Biochemistry

How to Handle Methane

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Science  06 Oct 2006:
Vol. 314, Issue 5796, pp. 21
DOI: 10.1126/science.314.5796.21a

The biological oxidation of methane to carbon dioxide proceeds sequentially—through methanol, formaldehyde, and formic acid. Carrying out these reactions under mild conditions demands exquisite control, which generally translates into precisely structured metal centers and diffusion-restricted intermediates. Myronova et al. have isolated an enzyme complex containing the membrane-bound (or particulate) form of methane monooxygenase (pMMO) and methanol dehydrogenase (MDH), and they map its structure using cryoelectron microscopy. They are able to fit three copies of the previously solved crystal structure of pMMO, an enzyme with mononuclear and binuclear copper centers, into the body of a 500-kD assembly; likewise, three copies of the crystal structure of MDH can be fitted into the cap, which is connected to the body via three arms. This supramolecular organization may facilitate the controlled transfer of electrons, which appears to be a common theme among membrane-bound enzymes catalyzing redox chemistry. — GJC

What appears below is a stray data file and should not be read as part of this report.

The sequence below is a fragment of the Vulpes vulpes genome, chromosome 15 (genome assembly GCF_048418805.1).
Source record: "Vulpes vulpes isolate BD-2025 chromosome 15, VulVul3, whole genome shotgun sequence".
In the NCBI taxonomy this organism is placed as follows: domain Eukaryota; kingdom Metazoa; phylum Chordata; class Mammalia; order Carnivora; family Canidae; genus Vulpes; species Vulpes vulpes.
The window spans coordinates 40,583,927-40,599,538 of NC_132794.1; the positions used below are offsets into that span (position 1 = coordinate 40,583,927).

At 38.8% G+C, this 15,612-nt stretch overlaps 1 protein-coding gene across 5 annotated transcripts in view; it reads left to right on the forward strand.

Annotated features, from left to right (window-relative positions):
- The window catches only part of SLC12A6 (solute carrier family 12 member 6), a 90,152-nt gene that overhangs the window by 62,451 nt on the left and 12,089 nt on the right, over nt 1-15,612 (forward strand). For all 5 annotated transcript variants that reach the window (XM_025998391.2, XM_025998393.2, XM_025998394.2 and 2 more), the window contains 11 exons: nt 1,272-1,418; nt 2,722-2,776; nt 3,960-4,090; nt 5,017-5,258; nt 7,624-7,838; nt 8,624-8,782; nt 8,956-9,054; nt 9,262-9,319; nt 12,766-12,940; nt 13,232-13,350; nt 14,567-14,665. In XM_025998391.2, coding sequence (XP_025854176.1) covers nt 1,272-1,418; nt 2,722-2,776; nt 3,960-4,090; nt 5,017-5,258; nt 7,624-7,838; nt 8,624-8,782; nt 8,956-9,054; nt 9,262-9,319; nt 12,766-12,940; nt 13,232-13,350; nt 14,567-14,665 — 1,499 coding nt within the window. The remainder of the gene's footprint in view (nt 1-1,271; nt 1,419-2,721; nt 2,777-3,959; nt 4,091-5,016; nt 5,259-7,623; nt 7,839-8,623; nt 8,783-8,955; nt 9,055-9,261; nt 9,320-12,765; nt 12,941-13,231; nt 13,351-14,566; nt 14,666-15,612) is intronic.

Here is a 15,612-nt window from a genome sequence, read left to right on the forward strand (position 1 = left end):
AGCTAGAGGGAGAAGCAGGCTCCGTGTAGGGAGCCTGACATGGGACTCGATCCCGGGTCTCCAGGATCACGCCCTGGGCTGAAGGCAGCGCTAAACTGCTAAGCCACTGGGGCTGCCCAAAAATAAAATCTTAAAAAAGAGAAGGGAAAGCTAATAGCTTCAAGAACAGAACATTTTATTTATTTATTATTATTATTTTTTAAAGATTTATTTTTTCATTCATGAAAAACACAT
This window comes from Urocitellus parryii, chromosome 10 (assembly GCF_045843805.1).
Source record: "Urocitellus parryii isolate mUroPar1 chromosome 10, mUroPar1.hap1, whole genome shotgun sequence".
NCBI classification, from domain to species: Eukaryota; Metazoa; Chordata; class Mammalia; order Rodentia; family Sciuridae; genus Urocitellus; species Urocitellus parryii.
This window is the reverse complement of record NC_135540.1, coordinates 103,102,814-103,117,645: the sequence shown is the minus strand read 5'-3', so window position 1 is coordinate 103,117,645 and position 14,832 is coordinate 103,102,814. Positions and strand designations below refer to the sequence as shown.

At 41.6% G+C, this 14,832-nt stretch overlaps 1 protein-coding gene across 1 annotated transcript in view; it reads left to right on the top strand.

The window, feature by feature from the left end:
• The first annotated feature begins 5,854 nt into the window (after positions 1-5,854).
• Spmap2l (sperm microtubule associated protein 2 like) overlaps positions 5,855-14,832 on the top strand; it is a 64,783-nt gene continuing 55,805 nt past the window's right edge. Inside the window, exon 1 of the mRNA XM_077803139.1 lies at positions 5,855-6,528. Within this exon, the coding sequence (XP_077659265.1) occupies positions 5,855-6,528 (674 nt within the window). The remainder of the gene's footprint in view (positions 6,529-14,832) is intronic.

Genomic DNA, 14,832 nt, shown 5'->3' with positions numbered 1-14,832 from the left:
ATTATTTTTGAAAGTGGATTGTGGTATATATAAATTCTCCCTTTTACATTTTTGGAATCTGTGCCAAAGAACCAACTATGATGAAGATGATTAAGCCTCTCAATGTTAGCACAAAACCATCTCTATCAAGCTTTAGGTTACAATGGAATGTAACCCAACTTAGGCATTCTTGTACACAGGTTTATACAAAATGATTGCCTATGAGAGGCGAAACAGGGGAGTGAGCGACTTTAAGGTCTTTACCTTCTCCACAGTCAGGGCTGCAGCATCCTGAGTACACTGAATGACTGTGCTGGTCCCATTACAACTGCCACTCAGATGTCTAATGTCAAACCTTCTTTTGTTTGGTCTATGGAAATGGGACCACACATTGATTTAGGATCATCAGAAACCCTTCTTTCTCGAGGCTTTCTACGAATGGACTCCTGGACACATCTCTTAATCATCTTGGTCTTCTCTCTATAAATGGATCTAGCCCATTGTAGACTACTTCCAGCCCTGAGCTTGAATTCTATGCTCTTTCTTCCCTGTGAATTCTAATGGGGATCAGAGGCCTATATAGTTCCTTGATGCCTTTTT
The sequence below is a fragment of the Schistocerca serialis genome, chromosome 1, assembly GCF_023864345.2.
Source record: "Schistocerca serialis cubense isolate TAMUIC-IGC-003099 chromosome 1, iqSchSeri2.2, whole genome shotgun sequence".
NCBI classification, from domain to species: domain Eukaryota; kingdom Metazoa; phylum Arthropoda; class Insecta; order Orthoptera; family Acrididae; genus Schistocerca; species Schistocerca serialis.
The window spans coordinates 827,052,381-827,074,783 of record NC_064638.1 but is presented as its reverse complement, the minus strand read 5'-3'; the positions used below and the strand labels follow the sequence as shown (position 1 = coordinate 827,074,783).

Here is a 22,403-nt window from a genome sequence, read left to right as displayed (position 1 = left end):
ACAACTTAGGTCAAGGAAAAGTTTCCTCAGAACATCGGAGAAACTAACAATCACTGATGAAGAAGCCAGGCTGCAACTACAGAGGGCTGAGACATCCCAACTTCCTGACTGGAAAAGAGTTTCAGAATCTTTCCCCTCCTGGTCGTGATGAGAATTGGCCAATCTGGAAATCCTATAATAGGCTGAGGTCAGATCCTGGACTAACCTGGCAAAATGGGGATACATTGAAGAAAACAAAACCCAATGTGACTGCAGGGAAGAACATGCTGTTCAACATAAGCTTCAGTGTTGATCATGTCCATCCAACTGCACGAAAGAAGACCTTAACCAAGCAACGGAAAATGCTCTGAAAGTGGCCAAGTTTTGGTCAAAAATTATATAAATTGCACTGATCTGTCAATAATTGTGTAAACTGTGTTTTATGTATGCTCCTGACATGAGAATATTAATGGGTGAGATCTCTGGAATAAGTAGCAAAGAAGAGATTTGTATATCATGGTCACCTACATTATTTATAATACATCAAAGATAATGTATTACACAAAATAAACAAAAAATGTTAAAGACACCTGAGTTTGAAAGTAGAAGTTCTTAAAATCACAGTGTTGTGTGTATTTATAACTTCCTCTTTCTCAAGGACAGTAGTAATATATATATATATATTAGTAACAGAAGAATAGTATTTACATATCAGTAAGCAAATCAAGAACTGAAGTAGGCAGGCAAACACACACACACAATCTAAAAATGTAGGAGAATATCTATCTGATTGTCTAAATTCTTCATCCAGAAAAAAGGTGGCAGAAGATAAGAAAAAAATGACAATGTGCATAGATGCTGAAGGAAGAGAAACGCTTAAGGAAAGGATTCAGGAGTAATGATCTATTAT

Biochemistry 45, 10.1021/bi061294p (2006).

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